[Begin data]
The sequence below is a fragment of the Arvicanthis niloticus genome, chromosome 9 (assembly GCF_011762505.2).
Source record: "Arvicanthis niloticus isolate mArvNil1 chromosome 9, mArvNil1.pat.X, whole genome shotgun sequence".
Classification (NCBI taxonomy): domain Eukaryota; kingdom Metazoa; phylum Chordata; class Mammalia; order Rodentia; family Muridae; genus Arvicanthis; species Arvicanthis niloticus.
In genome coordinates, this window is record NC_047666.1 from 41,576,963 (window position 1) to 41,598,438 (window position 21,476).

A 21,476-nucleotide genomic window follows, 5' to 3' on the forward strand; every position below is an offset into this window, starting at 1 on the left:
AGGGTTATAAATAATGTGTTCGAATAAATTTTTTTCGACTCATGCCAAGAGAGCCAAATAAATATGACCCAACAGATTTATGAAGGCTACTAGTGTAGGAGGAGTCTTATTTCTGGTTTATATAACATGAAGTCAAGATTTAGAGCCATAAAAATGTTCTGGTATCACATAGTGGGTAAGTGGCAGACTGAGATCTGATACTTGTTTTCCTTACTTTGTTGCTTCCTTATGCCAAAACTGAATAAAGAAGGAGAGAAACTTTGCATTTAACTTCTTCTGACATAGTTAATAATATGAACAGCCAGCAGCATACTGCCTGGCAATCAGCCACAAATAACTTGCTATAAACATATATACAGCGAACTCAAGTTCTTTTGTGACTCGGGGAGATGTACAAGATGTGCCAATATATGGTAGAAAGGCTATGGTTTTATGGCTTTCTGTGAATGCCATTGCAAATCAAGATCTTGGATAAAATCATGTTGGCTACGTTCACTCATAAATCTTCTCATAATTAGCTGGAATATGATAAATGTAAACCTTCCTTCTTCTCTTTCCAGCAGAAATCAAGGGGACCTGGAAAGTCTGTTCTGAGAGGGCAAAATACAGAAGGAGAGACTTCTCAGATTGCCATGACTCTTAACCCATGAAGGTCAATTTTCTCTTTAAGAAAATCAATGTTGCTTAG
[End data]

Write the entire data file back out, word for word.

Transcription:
The sequence below is a fragment of the Arvicanthis niloticus genome, chromosome 9 (assembly GCF_011762505.2).
Source record: "Arvicanthis niloticus isolate mArvNil1 chromosome 9, mArvNil1.pat.X, whole genome shotgun sequence".
Classification (NCBI taxonomy): domain Eukaryota; kingdom Metazoa; phylum Chordata; class Mammalia; order Rodentia; family Muridae; genus Arvicanthis; species Arvicanthis niloticus.
In genome coordinates, this window is record NC_047666.1 from 41,576,963 (window position 1) to 41,598,438 (window position 21,476).

A 21,476-nucleotide genomic window follows, 5' to 3' on the forward strand; every position below is an offset into this window, starting at 1 on the left:
AGGGTTATAAATAATGTGTTCGAATAAATTTTTTTCGACTCATGCCAAGAGAGCCAAATAAATATGACCCAACAGATTTATGAAGGCTACTAGTGTAGGAGGAGTCTTATTTCTGGTTTATATAACATGAAGTCAAGATTTAGAGCCATAAAAATGTTCTGGTATCACATAGTGGGTAAGTGGCAGACTGAGATCTGATACTTGTTTTCCTTACTTTGTTGCTTCCTTATGCCAAAACTGAATAAAGAAGGAGAGAAACTTTGCATTTAACTTCTTCTGACATAGTTAATAATATGAACAGCCAGCAGCATACTGCCTGGCAATCAGCCACAAATAACTTGCTATAAACATATATACAGCGAACTCAAGTTCTTTTGTGACTCGGGGAGATGTACAAGATGTGCCAATATATGGTAGAAAGGCTATGGTTTTATGGCTTTCTGTGAATGCCATTGCAAATCAAGATCTTGGATAAAATCATGTTGGCTACGTTCACTCATAAATCTTCTCATAATTAGCTGGAATATGATAAATGTAAACCTTCCTTCTTCTCTTTCCAGCAGAAATCAAGGGGACCTGGAAAGTCTGTTCTGAGAGGGCAAAATACAGAAGGAGAGACTTCTCAGATTGCCATGACTCTTAACCCATGAAGGTCAATTTTCTCTTTAAGAAAATCAATGTTGCTTAG